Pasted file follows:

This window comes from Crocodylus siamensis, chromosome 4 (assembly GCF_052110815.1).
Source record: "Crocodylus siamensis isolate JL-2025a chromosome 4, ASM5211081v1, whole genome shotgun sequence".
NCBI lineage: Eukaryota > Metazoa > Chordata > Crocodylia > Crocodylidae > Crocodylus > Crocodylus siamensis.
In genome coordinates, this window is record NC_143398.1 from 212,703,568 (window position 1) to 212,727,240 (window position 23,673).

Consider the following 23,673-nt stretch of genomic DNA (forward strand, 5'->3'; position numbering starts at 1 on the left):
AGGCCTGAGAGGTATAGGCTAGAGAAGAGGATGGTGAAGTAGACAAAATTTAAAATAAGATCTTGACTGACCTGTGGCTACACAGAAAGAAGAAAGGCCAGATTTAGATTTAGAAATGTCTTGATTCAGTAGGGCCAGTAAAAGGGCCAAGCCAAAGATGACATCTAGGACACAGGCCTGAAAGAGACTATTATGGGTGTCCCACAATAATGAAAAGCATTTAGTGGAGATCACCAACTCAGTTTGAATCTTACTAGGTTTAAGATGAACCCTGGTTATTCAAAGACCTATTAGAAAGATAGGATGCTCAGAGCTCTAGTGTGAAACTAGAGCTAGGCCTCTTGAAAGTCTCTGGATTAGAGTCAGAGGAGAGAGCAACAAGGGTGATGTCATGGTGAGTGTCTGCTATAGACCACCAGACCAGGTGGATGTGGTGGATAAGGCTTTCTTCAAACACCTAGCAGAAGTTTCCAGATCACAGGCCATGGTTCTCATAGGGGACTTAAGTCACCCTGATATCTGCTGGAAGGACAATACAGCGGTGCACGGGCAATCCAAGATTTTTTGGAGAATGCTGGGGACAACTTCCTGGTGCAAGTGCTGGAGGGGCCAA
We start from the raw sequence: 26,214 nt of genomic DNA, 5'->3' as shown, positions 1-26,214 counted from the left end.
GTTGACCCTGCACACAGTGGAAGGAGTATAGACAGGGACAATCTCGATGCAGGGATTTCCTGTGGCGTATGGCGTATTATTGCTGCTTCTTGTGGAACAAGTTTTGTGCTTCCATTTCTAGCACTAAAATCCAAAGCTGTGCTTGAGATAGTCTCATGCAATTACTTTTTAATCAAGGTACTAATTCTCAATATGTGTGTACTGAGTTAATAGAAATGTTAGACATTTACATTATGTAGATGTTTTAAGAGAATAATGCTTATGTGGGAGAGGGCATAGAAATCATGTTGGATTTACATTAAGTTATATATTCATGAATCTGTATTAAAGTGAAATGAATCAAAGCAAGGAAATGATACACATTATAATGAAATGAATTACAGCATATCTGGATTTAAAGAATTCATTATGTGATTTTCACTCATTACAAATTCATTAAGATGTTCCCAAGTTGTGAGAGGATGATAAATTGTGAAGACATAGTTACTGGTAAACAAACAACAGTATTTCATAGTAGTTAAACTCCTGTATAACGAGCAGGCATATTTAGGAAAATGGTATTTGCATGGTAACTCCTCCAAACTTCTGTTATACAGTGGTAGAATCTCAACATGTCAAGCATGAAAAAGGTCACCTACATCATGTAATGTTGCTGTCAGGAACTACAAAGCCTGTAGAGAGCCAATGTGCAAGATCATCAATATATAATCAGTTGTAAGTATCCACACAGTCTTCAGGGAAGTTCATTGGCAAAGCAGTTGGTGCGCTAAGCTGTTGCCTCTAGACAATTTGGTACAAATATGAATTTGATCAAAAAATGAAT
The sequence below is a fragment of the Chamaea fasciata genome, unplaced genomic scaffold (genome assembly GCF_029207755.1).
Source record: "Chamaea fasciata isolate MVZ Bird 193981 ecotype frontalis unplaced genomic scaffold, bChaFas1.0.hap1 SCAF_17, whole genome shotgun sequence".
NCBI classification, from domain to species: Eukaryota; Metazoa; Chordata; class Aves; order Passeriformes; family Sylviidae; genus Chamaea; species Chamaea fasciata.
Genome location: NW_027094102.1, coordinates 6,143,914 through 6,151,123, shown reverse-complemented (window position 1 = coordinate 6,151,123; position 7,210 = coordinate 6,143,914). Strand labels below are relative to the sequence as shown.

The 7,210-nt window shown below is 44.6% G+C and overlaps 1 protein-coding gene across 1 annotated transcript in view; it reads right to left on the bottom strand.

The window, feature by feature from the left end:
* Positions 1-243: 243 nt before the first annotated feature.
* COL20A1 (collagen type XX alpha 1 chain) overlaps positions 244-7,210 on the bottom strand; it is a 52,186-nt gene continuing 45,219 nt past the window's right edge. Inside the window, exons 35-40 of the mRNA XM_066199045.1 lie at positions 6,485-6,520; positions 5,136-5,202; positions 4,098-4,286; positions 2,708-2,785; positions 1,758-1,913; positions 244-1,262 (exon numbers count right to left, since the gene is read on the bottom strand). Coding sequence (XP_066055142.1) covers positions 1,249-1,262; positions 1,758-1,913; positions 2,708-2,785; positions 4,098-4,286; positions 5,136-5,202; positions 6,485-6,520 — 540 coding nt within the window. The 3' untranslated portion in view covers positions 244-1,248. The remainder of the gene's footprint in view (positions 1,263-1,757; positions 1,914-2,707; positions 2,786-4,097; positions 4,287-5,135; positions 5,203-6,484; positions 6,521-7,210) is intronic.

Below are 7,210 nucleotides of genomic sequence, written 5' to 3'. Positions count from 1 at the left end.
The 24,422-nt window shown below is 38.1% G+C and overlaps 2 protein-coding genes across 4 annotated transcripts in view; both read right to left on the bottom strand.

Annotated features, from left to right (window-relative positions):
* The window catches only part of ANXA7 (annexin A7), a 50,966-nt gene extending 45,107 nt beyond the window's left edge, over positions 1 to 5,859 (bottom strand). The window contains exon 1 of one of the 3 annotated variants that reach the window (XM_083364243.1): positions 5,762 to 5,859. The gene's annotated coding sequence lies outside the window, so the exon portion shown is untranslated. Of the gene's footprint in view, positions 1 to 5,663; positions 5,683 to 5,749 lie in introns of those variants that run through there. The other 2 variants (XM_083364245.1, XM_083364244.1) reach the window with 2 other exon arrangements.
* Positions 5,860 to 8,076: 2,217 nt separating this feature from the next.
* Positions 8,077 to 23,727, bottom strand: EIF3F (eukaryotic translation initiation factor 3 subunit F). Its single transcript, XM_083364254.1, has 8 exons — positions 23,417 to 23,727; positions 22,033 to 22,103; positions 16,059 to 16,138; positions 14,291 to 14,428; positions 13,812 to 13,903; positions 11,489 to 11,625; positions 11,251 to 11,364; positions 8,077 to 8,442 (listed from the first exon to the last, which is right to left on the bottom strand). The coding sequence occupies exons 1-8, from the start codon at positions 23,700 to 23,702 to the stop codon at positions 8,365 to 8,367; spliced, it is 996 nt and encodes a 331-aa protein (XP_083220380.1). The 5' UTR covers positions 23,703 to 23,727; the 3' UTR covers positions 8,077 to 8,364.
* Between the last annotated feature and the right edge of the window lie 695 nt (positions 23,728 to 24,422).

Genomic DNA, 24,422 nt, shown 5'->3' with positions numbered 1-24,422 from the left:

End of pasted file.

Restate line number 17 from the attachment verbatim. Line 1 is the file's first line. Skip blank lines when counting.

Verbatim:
Below are 7,210 nucleotides of genomic sequence, written 5' to 3'. Positions count from 1 at the left end.